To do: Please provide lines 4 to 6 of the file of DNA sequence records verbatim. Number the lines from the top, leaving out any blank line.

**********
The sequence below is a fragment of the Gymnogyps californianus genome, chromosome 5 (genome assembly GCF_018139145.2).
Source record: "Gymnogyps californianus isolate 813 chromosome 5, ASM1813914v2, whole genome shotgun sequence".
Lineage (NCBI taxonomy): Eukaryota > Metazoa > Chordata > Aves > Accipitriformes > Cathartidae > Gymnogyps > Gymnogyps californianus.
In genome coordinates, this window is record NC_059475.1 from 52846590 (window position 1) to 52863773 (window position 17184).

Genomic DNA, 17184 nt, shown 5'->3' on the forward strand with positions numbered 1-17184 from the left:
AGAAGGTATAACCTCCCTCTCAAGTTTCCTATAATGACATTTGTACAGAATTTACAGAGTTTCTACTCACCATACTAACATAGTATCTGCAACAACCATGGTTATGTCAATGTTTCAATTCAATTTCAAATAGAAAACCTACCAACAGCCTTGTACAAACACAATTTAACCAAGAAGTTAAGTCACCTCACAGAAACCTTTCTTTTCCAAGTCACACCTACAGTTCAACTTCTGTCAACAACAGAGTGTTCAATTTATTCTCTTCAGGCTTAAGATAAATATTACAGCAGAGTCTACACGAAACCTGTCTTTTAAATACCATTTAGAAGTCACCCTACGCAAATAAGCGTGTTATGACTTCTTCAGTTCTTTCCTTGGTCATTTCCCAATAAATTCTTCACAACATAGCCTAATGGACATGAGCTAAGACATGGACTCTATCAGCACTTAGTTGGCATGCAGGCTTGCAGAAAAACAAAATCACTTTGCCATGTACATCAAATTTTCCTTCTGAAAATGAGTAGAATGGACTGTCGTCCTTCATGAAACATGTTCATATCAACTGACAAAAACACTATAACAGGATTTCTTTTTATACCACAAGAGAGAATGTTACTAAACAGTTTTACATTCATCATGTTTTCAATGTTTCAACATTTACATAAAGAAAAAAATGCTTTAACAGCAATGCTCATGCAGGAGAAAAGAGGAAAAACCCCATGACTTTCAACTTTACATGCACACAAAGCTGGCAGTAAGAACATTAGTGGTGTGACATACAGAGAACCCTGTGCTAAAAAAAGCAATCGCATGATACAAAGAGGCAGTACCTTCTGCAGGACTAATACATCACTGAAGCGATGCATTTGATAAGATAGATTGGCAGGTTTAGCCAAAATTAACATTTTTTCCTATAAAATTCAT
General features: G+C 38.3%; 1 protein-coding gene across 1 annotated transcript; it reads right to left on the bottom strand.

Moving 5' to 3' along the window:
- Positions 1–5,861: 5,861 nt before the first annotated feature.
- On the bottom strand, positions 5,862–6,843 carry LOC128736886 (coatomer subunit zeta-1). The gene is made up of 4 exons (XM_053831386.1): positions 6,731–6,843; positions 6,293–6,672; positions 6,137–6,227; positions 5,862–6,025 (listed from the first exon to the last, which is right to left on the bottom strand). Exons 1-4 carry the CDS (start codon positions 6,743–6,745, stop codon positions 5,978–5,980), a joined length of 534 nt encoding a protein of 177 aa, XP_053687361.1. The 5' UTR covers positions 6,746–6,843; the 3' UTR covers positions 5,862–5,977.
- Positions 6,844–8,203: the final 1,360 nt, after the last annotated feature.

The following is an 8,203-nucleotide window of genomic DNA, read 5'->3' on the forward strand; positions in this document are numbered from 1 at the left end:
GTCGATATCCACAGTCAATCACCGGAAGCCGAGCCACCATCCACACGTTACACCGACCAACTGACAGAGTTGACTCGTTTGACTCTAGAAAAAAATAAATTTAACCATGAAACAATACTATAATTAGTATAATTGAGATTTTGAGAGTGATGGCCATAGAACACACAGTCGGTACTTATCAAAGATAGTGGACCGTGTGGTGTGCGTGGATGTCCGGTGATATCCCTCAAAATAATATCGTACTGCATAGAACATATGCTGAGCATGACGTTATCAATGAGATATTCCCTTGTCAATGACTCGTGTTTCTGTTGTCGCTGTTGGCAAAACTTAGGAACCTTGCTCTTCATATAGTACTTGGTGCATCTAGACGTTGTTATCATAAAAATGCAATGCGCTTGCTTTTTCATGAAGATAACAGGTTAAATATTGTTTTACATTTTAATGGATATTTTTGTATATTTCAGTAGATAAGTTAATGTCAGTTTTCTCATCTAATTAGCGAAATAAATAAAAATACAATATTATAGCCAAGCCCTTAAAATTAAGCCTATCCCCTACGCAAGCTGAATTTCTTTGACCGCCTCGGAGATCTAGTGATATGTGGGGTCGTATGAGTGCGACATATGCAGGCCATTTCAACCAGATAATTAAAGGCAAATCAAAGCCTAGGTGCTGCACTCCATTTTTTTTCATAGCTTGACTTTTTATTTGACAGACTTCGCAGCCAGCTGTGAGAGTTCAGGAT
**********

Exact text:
In genome coordinates, this window is record NC_059475.1 from 52846590 (window position 1) to 52863773 (window position 17184).

Genomic DNA, 17184 nt, shown 5'->3' on the forward strand with positions numbered 1-17184 from the left:
AGAAGGTATAACCTCCCTCTCAAGTTTCCTATAATGACATTTGTACAGAATTTACAGAGTTTCTACTCACCATACTAACATAGTATCTGCAACAACCATGGTTATGTCAATGTTTCAATTCAATTTCAAATAGAAAACCTACCAACAGCCTTGTACAAACACAATTTAACCAAGAAGTTAAGTCACCTCACAGAAACCTTTCTTTTCCAAGTCACACCTACAGTTCAACTTCTGTCAACAACAGAGTGTTCAATTTATTCTCTTCAGGCTTAAGATAAATATTACAGCAGAGTCTACACGAAACCTGTCTTTTAAATACCATTTAGAAGTCACCCTACGCAAATAAGCGTGTTATGACTTCTTCAGTTCTTTCCTTGGTCATTTCCCAATAAATTCTTCACAACATAGCCTAATGGACATGAGCTAAGACATGGACTCTATCAGCACTTAGTTGGCATGCAGGCTTGCAGAAAAACAAAATCACTTTGCCATGTACATCAAATTTTCCTTCTGAAAATGAGTAGAATGGACTGTCGTCCTTCATGAAACATGTTCATATCAACTGACAAAAACACTATAACAGGATTTCTTTTTATACCACAAGAGAGAATGTTACTAAACAGTTTTACATTCATCATGTTTTCAATGTTTCAACATTTACATAAAGAAAAAAATGCTTTAACAGCAATGCTCATGCAGGAGAAAAGAGGAAAAACCCCATGACTTTCAACTTTACATGCACACAAAGCTGGCAGTAAGAACATTAGTGGTGTGACATACAGAGAACCCTGTGCTAAAAAAAGCAATCGCATGATACAAAGAGGCAGTACCTTCTGCAGGACTAATACATCACTGAAGCGATGCATTTGATAAGATAGATTGGCAGGTTTAGCCAAAATTAACATTTTTTCCTATAAAATTCAT